Con­fes­sions of a breed fancier

For what­ever rea­son, ev­ery­thing about the Scot­tish Ter­rier ap­peals to me

The Hamilton Spectator - - COMMENT - LATHAM HUNTER Latham Hunter is a writer and pro­fes­sor of com­mu­ni­ca­tions and cul­tural stud­ies; her work has been pub­lished in jour­nals, an­tholo­gies, mag­a­zines and print news for over 20 years. She blogs at The Kids’ Book Cu­ra­tor.

I made a bold move in a re­cent col­umn when I not only dis­closed the fact that I have a dog, but that it is a Scot­tish Ter­rier. In fact, it’s much more se­ri­ous that this: my hus­band and I have had mul­ti­ple Scot­tish Ter­ri­ers for al­most 20 years, which makes us Scot­tish Ter­rier fanciers, thank you very much. And the fan­cy­ing’s not wear­ing off, ei­ther.

When you com­mit to a dog breed, you’re also com­mit­ting, for bet­ter or worse, to the as­so­ci­a­tions and as­sump­tions peo­ple con­nect to it. Ter­ri­ers, for ex­am­ple, while widely found to be de­light­ful com­pan­ions, are of­ten con­sid­ered scrappy, tena­cious, some­times aloof, and fre­quently en­ti­tled. I once knew a Jack Rus­sell Ter­rier who con­sid­ered him­self a kind of mis­sile to launch at peo­ple’s pelvises, and not in a nice way. Retriev­ers might try to launch them­selves at you, but it will be un­gainly and be­nign enough to feel like a sort of hard-but-lov­ing shove, and you just know it’s be­cause they’re so darn happy to see you and not too keen about judg­ing things like weight, ve­loc­ity, grav­ity, etc.

Now: what kinds of peo­ple are at­tracted to these very dif­fer­ent dogs? The breed you choose says things about you, some of which you’re con­scious of, some of which you’re not, and some of which de­pend en­tirely on what ideas and ex­pe­ri­ences other peo­ple at­tach to that breed.

Peo­ple ask me, “Why Scot­ties?” I hon­estly have no idea — for all I know it could have been the Scot­tie sweater Princess Diana wore a few times, with its ranks of white (ahem, in breed par­lance we call it “wheaten”) Scot­ties and one, sin­gle black Scot­tie march­ing over her right breast.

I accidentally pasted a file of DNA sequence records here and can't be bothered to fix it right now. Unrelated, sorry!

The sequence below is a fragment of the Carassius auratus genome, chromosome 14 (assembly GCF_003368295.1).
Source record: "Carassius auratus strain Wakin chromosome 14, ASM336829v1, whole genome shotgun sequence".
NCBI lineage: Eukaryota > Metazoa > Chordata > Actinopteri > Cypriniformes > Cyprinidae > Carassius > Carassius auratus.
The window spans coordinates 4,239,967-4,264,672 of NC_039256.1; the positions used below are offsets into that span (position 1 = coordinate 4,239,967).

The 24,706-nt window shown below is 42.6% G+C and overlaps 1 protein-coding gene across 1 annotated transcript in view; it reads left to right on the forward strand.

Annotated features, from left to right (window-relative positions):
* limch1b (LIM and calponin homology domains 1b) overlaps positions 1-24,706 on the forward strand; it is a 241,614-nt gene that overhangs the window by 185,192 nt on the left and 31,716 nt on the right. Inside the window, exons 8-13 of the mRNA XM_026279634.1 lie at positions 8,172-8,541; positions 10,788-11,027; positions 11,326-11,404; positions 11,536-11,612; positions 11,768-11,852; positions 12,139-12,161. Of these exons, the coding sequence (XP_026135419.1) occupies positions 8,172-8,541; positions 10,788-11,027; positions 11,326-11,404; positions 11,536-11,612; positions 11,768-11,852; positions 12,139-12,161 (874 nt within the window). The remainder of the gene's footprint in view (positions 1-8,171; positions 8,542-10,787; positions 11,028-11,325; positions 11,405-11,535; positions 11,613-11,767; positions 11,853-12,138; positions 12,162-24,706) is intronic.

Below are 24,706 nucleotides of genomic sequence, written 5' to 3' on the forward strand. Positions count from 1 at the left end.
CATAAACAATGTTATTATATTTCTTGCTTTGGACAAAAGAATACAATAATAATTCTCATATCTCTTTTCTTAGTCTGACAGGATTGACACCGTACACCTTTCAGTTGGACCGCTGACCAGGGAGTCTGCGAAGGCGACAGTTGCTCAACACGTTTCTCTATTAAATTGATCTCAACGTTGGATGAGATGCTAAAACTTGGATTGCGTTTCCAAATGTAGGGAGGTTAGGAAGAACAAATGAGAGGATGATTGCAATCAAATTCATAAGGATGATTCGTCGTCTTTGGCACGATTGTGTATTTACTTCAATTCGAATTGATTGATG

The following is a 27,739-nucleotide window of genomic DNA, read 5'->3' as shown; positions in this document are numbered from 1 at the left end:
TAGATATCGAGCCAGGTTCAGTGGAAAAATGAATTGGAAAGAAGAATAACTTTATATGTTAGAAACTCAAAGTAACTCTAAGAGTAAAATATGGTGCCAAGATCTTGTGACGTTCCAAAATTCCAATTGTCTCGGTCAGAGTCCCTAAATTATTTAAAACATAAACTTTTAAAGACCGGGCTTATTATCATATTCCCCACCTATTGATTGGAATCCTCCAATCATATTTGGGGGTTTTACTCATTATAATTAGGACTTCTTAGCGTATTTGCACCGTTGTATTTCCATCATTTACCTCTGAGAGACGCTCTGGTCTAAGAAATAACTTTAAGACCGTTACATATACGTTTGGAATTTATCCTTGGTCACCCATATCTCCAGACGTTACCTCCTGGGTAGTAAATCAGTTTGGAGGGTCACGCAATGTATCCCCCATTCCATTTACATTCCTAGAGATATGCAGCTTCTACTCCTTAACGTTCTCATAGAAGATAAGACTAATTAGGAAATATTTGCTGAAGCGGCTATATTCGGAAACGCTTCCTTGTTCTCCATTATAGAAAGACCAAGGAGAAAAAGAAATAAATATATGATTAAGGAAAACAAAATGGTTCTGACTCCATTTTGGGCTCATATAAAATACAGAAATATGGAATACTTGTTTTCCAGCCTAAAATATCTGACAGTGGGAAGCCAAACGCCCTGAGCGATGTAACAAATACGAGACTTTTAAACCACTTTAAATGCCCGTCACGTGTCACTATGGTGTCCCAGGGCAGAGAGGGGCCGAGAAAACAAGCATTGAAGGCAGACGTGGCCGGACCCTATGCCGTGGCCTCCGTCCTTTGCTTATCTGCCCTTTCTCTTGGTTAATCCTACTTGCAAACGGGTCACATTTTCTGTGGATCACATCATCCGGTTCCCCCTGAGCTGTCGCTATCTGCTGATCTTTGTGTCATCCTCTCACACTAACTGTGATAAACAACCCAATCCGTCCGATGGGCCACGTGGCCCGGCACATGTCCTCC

When I was a child, my fa­ther had gi­ant Ch­e­sa­peake Bay Retriev­ers he only wanted for hunt­ing a few days of the year. Tied up in the back­yard and starved for at­ten­tion, one used to stand out­side the kitchen win­dow, its front paws on the sill, its chain stretched taught as it looked wist­fully into the house, day af­ter day. Per­haps I’ve cho­sen Scot­ties be­cause they’re com­pact, easy house dogs, af­fec­tion­ate but with an in­de­pen­dent streak. Per­haps I wanted to de­fine my­self as very dif­fer­ent from my es­tranged fa­ther, and hav­ing a very dif­fer­ent dog was part of that process.

Or maybe it’s Scot­ties be­cause of my prac­ti­cal na­ture. They’re low-dan­der dogs who, be­cause they’re black, al­ways look and smell fairly clean. They don’t shed any more than peo­ple do, and they’re small enough to pack a few into a house­hold with­out los­ing too much square footage. Though they’re ter­ri­ers, they’re not yappy, and they don’t have any is­sues with their ears, eyes, skin, or hips, as so many other breeds do.

Or maybe it’s my la­tent Scot­tish an­ces­try reach­ing out, or there’s some­thing about Scot­tish cul­ture in par­tic­u­lar that ap­peals to me and I as­pire to re­flect — I want some of that grit, that salti­ness.

For thou­sands of years dogs evolved and were en­gi­neered to suit our needs as hunters and farm­ers in ex­change for warmth, food, and be­long­ing to a pow­er­ful tribe. Now, the ma­jor­ity are bred to serve an­other pur­pose: iden­tity. Tiny Yorkies that fit in leather bags com­pli­ment fash­ion-con­scious iden­ti­ties. Sport­ing dogs project out­doorsy iden­ti­ties. Dogs can shore up our emo­tional well-be­ing, and help us to de­fine health­ier, more em­pa­thetic ver­sions of our­selves. They can also, trag­i­cally, be used to en­hance dan­ger­ous, an­ti­so­cial iden­ti­ties: dogs like Rot­tweil­ers, Dober­mans and Stafford­shire Ter­ri­ers have been used and abused be­cause they’ve been so fre­quently por­trayed as guard dogs and fight­ing dogs, not be­cause it’s in all their na­tures to be ag­gres­sive. Stray dogs adopted from the pound re­flect a moral­ity and so­cial con­scious­ness that pure­bred dog own­ers can’t ac­cess.

Peo­ple have told me that I’m ab­nor­mally at­tached to do­ing “the right thing” — start­ing the kids’ RESPs right af­ter they’re born, be­ing veg­e­tar­ian, driv­ing an elec­tric car … When it comes to dogs, “the right thing” is surely go­ing to the Hu­mane So­ci­ety and pick­ing up the dog who’s run­ning out of chances. I don’t do this. I know I should, and yet ... For what­ever rea­son, ev­ery­thing about the Scot­tish Ter­rier ap­peals to me. I fancy it. Whereas once they were bred to catch ver­min and root out bad­gers in the lands north of Hadrian’s Wall, now they’re bred to make peo­ple like me ridicu­lously happy, just by ex­ist­ing as their fab­u­lous, sin­gu­lar selves. Is this self­ish? Maybe. And some­times I feel guilty. But in a coun­try that prides it­self on di­ver­sity, per­haps there’s also room to cel­e­brate and re­spect the glo­ri­ous ca­nine in all its per­mu­ta­tions — the most phys­i­cally di­verse species on earth, with the re­mark­able ca­pa­bil­ity of act­ing as a hairy re­flec­tion and en­abler of our di­verse selves.

LATHAM HUNTER PHOTO

Latham Hunter writes: ‘Ter­ri­ers, while widely found to be de­light­ful com­pan­ions, are of­ten con­sid­ered scrappy, tena­cious, some­times aloof, and fre­quently en­ti­tled.’

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